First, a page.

How To Benefit From Mentorship Programs (With Steps)

Updated February 3, 2023

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A mentorship program can allow employees in leadership positions to offer support to more inexperienced employees. This kind of program benefits both mentors and mentees, as it stimulates engagement and encourages career development. Understanding how to start a mentorship program can help you retain talented employees and create an inclusive workplace.

In this article, we discuss how to benefit from a mentorship program by explaining what it is and how to start one of your own.

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What are mentorship programs?

Mentorship programs connect individuals looking to gain more experience with seasoned professionals. They can provide opportunities to learn and develop skills that can help employees progress in their careers.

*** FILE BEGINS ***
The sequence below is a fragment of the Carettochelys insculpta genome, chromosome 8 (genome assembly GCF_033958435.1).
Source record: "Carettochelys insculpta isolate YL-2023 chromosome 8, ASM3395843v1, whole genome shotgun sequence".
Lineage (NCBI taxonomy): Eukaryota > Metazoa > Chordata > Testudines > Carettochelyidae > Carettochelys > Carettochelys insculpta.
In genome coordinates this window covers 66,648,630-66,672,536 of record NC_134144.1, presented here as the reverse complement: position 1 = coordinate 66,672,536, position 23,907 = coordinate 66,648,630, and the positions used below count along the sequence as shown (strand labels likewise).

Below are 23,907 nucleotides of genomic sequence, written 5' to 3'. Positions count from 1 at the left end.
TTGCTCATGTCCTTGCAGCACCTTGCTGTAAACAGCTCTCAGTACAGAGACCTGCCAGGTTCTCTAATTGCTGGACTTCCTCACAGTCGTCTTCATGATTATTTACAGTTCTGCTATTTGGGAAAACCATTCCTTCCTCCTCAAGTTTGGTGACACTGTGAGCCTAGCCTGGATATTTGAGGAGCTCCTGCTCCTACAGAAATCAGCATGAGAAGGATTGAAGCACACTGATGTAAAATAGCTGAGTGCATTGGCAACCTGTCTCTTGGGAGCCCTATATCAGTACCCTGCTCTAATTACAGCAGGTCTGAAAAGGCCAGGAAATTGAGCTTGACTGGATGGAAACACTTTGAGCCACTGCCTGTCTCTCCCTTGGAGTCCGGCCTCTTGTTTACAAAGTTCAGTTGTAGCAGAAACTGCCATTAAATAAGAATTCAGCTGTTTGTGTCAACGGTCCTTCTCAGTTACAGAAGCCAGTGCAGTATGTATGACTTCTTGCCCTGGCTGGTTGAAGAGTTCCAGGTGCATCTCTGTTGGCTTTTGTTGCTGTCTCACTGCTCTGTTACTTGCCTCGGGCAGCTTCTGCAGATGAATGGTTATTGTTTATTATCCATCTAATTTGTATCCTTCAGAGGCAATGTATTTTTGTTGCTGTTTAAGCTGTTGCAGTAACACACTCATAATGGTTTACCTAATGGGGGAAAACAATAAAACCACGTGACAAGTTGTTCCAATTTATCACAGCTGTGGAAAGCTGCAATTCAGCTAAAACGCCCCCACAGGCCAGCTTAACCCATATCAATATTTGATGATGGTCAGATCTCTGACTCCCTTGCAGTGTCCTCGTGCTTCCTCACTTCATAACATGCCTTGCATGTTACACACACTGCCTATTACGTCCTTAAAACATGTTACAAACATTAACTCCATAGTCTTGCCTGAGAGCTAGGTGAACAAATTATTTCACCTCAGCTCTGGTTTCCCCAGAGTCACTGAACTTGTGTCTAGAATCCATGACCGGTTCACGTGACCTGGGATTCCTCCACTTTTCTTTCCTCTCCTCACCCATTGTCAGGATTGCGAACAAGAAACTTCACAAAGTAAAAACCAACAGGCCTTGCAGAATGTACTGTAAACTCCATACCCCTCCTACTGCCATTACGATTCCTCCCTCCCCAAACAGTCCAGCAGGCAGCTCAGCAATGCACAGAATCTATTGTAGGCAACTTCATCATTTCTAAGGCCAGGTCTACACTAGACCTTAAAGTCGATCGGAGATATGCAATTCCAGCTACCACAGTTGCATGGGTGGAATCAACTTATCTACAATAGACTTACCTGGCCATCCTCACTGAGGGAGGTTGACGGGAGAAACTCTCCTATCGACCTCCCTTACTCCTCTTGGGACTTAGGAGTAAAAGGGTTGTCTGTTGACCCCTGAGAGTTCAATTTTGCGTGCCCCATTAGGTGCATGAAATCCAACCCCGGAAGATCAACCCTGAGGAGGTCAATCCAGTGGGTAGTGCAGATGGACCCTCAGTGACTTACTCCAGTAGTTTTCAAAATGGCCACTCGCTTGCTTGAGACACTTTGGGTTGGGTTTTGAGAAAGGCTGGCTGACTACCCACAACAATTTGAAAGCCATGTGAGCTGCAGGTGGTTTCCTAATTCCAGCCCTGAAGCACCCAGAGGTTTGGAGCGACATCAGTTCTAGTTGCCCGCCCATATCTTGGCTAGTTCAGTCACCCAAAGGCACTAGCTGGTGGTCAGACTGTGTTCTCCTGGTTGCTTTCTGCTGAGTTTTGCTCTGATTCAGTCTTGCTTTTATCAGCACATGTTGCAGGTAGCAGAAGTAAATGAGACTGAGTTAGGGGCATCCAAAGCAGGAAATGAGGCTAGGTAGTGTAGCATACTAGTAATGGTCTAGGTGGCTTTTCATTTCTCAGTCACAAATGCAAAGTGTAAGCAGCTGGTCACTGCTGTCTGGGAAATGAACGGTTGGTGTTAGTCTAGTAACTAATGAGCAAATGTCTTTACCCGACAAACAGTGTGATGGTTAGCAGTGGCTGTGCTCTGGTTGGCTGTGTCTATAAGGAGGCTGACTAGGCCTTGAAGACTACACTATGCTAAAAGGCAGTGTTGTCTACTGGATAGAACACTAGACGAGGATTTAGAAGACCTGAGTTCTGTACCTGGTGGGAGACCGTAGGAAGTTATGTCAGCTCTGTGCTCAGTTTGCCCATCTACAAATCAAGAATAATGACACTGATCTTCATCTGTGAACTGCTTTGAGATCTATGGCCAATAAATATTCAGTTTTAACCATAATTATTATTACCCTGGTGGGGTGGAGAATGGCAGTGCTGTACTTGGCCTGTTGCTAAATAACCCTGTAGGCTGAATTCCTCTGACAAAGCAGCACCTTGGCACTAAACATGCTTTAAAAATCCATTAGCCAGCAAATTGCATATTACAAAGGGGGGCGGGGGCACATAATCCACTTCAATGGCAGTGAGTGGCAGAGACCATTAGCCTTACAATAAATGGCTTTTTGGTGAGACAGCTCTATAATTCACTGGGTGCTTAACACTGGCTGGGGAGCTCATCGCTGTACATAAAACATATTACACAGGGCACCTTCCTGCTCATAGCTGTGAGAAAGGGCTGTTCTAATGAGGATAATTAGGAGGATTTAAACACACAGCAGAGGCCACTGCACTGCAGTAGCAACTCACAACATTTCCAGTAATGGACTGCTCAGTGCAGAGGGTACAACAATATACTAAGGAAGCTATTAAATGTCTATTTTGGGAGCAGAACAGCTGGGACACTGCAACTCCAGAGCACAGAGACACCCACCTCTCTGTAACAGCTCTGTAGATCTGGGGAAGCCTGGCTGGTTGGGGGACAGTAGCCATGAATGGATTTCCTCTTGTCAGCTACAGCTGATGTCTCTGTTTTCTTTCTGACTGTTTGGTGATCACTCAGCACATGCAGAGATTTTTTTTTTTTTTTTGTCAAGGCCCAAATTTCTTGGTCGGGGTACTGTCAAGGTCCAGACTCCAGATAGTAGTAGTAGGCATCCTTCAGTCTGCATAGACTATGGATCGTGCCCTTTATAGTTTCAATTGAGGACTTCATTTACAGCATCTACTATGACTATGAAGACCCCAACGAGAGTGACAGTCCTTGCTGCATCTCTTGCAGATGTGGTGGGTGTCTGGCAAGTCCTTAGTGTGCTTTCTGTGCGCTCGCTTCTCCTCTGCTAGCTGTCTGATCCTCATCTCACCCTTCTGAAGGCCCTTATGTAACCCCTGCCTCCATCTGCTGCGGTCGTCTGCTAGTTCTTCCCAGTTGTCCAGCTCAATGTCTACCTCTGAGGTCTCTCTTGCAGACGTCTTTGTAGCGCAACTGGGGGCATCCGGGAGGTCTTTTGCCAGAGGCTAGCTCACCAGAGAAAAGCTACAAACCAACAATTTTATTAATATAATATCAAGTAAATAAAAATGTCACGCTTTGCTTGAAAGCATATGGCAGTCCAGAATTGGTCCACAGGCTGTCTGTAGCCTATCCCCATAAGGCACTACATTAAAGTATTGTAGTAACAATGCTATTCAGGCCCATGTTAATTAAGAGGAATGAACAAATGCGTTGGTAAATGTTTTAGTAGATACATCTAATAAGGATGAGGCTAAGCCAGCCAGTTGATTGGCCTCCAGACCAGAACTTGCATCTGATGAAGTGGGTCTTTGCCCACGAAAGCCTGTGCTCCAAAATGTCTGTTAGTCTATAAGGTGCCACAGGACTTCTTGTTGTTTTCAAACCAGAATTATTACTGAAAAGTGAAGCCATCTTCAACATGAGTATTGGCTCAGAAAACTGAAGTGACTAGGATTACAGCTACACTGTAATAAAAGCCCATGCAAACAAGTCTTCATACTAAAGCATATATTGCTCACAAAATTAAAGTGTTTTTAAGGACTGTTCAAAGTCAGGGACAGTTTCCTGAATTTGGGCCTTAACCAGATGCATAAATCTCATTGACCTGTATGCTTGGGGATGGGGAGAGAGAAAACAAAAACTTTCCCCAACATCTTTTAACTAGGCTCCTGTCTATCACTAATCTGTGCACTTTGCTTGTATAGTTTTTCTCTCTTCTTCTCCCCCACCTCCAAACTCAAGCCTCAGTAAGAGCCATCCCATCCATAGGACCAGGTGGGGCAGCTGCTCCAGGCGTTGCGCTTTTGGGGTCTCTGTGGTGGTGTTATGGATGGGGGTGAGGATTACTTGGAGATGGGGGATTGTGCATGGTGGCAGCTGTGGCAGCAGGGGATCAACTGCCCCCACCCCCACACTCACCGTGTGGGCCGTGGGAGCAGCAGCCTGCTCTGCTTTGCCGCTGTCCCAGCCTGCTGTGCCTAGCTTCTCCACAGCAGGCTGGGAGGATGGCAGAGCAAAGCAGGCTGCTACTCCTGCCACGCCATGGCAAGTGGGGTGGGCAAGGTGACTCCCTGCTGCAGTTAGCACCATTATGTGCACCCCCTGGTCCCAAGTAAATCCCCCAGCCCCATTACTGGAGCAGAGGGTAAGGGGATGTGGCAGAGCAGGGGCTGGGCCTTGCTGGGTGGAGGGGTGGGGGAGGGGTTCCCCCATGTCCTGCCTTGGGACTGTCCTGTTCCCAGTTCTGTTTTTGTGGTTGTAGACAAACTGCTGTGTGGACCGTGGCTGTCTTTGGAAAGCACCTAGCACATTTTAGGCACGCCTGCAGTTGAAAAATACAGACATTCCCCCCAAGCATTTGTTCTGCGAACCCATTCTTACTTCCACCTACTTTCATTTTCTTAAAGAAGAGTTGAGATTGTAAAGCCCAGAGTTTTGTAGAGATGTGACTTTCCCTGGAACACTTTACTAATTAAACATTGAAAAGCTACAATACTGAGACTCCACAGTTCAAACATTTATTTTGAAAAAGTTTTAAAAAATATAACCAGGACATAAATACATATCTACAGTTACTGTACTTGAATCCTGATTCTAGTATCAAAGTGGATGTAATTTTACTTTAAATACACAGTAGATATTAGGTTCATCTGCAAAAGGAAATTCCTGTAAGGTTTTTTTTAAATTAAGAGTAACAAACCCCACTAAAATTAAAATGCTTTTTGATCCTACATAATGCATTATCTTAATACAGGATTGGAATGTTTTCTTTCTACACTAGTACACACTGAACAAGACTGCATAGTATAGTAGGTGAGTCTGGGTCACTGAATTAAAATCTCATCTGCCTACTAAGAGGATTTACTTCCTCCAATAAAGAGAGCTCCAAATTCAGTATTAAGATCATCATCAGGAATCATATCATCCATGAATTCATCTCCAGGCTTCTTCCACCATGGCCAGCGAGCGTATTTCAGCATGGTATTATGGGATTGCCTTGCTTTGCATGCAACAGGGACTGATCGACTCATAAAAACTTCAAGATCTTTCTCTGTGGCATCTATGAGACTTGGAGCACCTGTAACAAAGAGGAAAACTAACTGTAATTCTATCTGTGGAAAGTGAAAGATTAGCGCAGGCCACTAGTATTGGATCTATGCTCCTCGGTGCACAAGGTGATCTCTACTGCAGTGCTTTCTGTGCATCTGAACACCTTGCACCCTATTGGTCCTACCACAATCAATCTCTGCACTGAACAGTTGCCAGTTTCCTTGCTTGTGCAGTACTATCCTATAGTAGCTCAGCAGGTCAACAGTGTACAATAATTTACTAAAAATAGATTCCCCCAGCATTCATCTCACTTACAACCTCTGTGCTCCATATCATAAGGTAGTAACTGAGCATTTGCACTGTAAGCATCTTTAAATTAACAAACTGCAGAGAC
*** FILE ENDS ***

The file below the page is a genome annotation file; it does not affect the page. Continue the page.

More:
Mentorship programs are often available through educational institutions. Organizations that encourage professional growth and development also offer mentorship programs. Both parties in a mentor-protégé relationship benefit, as they share their goals and values in a supportive, respectful way.

How can you benefit from mentorship programs?

Here are several benefits of mentorship programs for your organization:

Create an inclusive and diverse workplace

A mentorship program encourages younger employees to explore different opportunities within their organization. As a result, they may eventually advance into leadership positions that older generations have held for a long period.

People from different professional and social backgrounds may find themselves in leadership positions. The transparent interactions and communication that a mentorship program promotes, in general, can help create a more inclusive and diverse place to work.

Related: How To Increase Workplace Diversity: 9 Steps

Increase employee engagement